OpenStack 'floating Linux kernel' rides VMware hypervisor
With no help from VMware
OpenStack – the open source "infrastructure cloud" project founded by Rackspace and NASA – has released a third version of its platform, offering support for all major hypervisors.
With the new release, codenamed "Cactus", developers have added support for VMware's vSphere hypervisor – without help from VMware. The vSphere code was built mostly by Citrix, which had previously coded support for the Xen and XenServer hypervisors. "We're so committed to OpenStack and its hypervisor-agnostic approach that we felt it was important, since VMware wasn't going to contribute vSphere support, that we should do it ourselves," Gordon Mangione, vice president of business development for Citrix's datacenter and cloud division, tells The Register
According to Mangione, VMware has "always been invited" to contribute to the project. But this has yet to happen. The virtualization giant offers its own proprietary competitor to OpenStack: vCloud Director.
OpenStack also offers support for the KVM, LXC, QEMU, and UML hypervisors, and even Microsoft's HyperV. Microsoft didn't contribute the code itself, but it did officially contract with startup Cloud.com on the effort.
According to Jonathan Bryce, chairman of the OpenStack policy board, Cactus also improves "stability and reliability" for large-scale deployments. "One of the big themes for this release is to add stability and really tune up some of the existing features," he tells us. "The first two releases had hundreds of new features going in. People are starting to deploy this and go into production, so we really needed to tighten things up."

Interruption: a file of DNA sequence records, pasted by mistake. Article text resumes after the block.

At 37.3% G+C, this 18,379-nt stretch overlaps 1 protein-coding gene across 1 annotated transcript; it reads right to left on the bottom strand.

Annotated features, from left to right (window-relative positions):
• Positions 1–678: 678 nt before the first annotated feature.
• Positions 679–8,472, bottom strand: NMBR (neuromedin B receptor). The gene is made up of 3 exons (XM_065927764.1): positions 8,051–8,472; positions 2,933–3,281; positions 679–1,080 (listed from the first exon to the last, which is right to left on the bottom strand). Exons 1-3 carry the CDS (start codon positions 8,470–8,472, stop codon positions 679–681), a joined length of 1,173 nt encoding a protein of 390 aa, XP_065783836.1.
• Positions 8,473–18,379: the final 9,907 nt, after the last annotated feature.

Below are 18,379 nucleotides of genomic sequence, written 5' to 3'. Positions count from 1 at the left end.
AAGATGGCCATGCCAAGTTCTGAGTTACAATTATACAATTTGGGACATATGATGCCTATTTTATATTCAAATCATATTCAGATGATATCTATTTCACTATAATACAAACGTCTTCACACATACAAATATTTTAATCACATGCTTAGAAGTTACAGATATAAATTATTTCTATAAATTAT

The first OpenStack incarnation, codenamed "Austin", was released last fall; the second, "Bexar" (pronounced "bear"), arrived in early February. NASA and Rackspace first unveiled the project last summer, vowing to create a truly open platform for building so-called infrastructure clouds, online services that provide on-demand access to virtual computing resources that scale as needed. These might be "public clouds" similar to Amazon's AWS – a web service served up to the web at large – or they might "private clouds" used only behind the firewall.
NASA has called it a Linux kernel for the cloud.
The project includes two major platforms: OpenStack Compute and OpenStack Object Storage. OpenStack Compute is based on Nova, a compute engine and fabric controller designed and built by NASA, and OpenStack Object Storage grew out of Swift, an object storage platform built by Rackspace. Nova underpins NASA's internal Nebula compute cloud, and a version of Swift drives Cloud Files, Rackspace's public storage service.
But the project now includes a third piece: the OpenStack Image Service, codenamed "Glance", a discovery, public registration, and delivery service for virtual disk images. The latest version of Glance includes a few security enhancements, including image verification, and a new command-line interface.
In addition to offering vSphere support, OpenStack Compute now offers live-migration support for KVM, which lets you move live virtual machines from one physical host to another, and there's now "multi-cluster region" support, which means you can now manage servers in clusters, and create separate "availability zones" that operate independently of each other. Amazon Web Services offers multiple availability zones designed never to go down at the same time. The latest incarnation of OpenStack Object Storage offers an improved authentication system, static web serving for faster access to content, and tools for integration with billing systems.
The next OpenStack release, "Diablo", is scheduled to arrive in July. For the time being, the project is working on a strict three-month release cycle. ®
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